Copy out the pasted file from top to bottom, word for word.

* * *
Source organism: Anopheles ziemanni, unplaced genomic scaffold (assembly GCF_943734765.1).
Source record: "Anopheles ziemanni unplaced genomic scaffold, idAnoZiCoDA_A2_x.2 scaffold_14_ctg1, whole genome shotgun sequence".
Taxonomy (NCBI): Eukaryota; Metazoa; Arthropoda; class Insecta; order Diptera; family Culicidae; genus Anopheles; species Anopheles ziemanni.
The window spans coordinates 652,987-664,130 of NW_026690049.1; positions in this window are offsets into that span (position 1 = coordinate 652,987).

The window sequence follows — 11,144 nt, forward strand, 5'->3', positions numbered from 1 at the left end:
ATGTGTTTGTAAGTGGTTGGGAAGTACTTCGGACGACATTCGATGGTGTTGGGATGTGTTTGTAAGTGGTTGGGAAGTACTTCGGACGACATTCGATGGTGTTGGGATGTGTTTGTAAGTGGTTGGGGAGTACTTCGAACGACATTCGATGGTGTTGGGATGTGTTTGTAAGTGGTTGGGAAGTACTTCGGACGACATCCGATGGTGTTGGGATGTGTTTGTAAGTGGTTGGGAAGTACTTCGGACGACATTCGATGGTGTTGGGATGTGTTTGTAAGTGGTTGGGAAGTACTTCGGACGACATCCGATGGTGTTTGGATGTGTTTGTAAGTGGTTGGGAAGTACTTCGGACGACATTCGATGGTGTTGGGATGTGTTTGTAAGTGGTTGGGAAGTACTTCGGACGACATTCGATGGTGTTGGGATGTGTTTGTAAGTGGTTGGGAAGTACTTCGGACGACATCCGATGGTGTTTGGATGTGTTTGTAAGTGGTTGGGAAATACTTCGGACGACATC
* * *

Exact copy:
Source organism: Anopheles ziemanni, unplaced genomic scaffold (assembly GCF_943734765.1).
Source record: "Anopheles ziemanni unplaced genomic scaffold, idAnoZiCoDA_A2_x.2 scaffold_14_ctg1, whole genome shotgun sequence".
Taxonomy (NCBI): Eukaryota; Metazoa; Arthropoda; class Insecta; order Diptera; family Culicidae; genus Anopheles; species Anopheles ziemanni.
The window spans coordinates 652,987-664,130 of NW_026690049.1; positions in this window are offsets into that span (position 1 = coordinate 652,987).

The window sequence follows — 11,144 nt, forward strand, 5'->3', positions numbered from 1 at the left end:
ATGTGTTTGTAAGTGGTTGGGAAGTACTTCGGACGACATTCGATGGTGTTGGGATGTGTTTGTAAGTGGTTGGGAAGTACTTCGGACGACATTCGATGGTGTTGGGATGTGTTTGTAAGTGGTTGGGGAGTACTTCGAACGACATTCGATGGTGTTGGGATGTGTTTGTAAGTGGTTGGGAAGTACTTCGGACGACATCCGATGGTGTTGGGATGTGTTTGTAAGTGGTTGGGAAGTACTTCGGACGACATTCGATGGTGTTGGGATGTGTTTGTAAGTGGTTGGGAAGTACTTCGGACGACATCCGATGGTGTTTGGATGTGTTTGTAAGTGGTTGGGAAGTACTTCGGACGACATTCGATGGTGTTGGGATGTGTTTGTAAGTGGTTGGGAAGTACTTCGGACGACATTCGATGGTGTTGGGATGTGTTTGTAAGTGGTTGGGAAGTACTTCGGACGACATCCGATGGTGTTTGGATGTGTTTGTAAGTGGTTGGGAAATACTTCGGACGACATC